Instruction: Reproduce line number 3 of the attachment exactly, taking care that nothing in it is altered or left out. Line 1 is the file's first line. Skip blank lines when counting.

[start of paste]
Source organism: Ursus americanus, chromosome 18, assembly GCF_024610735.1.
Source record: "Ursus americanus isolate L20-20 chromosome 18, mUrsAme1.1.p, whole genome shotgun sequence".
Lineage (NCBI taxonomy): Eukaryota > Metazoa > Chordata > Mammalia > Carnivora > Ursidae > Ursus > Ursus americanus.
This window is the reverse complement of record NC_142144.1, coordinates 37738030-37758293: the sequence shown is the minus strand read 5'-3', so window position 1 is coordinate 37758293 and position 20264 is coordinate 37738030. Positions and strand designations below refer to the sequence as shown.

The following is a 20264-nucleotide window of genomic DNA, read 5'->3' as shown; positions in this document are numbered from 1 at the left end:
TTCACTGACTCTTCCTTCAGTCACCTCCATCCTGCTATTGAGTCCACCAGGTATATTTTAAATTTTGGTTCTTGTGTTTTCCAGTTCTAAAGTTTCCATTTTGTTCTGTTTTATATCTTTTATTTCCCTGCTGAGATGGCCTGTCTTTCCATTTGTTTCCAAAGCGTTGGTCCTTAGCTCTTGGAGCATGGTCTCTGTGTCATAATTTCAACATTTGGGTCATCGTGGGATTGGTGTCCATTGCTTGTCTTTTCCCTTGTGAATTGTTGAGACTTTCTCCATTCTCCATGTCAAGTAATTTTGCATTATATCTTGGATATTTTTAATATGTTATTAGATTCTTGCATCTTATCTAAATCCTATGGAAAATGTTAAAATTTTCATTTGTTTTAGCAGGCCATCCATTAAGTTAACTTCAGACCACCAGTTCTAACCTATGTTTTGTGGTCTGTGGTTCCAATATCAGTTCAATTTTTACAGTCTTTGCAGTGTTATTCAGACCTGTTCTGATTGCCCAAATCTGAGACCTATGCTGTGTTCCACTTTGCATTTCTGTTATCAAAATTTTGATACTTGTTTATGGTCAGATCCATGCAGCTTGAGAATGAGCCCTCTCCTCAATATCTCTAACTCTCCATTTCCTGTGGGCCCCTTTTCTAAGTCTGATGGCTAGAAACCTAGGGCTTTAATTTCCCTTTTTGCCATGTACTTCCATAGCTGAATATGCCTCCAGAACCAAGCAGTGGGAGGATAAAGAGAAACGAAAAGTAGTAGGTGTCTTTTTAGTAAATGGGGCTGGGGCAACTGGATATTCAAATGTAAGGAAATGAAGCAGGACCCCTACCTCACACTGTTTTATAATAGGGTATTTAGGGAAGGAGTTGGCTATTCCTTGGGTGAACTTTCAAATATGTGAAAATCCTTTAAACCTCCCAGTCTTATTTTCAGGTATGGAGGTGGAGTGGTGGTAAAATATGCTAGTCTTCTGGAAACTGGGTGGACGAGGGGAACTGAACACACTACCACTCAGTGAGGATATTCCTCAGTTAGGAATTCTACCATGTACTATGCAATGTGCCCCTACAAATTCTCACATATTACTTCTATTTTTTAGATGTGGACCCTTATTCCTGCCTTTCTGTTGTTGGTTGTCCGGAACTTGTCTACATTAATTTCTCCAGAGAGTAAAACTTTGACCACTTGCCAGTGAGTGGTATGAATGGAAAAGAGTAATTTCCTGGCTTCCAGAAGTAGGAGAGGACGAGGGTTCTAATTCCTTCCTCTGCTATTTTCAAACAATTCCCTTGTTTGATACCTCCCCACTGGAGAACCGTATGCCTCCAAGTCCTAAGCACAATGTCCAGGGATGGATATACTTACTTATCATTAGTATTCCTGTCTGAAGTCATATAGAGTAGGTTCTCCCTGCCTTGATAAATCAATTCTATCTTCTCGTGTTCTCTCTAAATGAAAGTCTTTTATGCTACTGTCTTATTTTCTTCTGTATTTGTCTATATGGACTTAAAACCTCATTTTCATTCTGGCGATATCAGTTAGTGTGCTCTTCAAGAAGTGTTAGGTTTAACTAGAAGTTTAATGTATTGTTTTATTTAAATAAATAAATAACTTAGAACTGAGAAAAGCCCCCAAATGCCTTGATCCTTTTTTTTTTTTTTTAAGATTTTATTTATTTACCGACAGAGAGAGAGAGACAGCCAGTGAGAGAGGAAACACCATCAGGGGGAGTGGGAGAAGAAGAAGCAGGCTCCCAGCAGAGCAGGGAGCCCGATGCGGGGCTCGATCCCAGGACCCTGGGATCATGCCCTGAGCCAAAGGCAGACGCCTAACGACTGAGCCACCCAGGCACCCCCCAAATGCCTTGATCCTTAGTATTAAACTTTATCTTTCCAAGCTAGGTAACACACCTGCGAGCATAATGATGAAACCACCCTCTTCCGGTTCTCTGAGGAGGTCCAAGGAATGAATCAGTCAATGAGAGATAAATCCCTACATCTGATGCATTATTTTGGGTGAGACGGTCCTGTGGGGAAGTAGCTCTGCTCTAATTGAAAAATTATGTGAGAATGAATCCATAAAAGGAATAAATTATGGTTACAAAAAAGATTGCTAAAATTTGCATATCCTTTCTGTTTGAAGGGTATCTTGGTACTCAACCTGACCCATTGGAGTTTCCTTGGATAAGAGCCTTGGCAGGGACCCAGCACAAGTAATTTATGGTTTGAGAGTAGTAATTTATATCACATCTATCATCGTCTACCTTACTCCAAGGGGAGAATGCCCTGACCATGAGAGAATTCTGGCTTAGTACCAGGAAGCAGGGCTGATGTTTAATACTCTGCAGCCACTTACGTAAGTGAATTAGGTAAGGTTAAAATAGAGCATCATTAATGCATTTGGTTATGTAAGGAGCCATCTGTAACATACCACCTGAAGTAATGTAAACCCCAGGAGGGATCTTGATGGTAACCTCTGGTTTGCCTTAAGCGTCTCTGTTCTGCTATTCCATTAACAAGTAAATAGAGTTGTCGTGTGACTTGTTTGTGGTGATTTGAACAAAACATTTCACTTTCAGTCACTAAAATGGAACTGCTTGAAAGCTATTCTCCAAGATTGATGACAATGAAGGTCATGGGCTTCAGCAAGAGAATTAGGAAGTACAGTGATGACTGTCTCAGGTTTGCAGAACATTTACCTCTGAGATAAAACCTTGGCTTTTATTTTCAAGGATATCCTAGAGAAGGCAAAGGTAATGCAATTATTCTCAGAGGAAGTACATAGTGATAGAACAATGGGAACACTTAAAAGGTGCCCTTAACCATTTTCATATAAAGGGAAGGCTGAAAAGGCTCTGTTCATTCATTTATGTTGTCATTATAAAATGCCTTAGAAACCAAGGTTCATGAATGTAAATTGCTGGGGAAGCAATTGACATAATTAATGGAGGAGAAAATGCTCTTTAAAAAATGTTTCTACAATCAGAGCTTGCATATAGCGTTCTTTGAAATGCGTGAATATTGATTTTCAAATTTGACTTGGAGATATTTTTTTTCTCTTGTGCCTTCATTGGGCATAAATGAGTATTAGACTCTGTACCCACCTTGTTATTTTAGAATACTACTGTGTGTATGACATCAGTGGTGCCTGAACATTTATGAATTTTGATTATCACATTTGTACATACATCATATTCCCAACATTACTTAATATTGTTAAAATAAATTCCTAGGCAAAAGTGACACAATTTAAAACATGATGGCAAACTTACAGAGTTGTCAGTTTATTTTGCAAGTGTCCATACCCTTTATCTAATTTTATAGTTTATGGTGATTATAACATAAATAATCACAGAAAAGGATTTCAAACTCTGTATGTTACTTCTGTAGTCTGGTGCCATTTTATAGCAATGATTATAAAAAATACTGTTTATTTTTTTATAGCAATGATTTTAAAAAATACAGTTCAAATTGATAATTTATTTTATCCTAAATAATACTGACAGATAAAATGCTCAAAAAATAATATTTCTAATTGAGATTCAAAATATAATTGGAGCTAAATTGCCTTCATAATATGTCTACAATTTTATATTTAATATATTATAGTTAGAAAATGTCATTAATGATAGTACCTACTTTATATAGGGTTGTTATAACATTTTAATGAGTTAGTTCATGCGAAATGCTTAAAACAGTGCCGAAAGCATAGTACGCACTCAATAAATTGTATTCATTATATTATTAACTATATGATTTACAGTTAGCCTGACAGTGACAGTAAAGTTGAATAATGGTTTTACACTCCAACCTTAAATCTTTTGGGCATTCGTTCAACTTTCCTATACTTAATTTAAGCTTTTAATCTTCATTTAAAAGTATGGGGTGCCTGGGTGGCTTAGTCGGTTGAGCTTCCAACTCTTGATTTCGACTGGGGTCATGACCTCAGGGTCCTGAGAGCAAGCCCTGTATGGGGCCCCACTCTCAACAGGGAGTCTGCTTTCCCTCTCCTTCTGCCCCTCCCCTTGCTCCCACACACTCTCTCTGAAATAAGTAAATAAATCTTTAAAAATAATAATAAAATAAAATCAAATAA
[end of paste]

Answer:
Lineage (NCBI taxonomy): Eukaryota > Metazoa > Chordata > Mammalia > Carnivora > Ursidae > Ursus > Ursus americanus.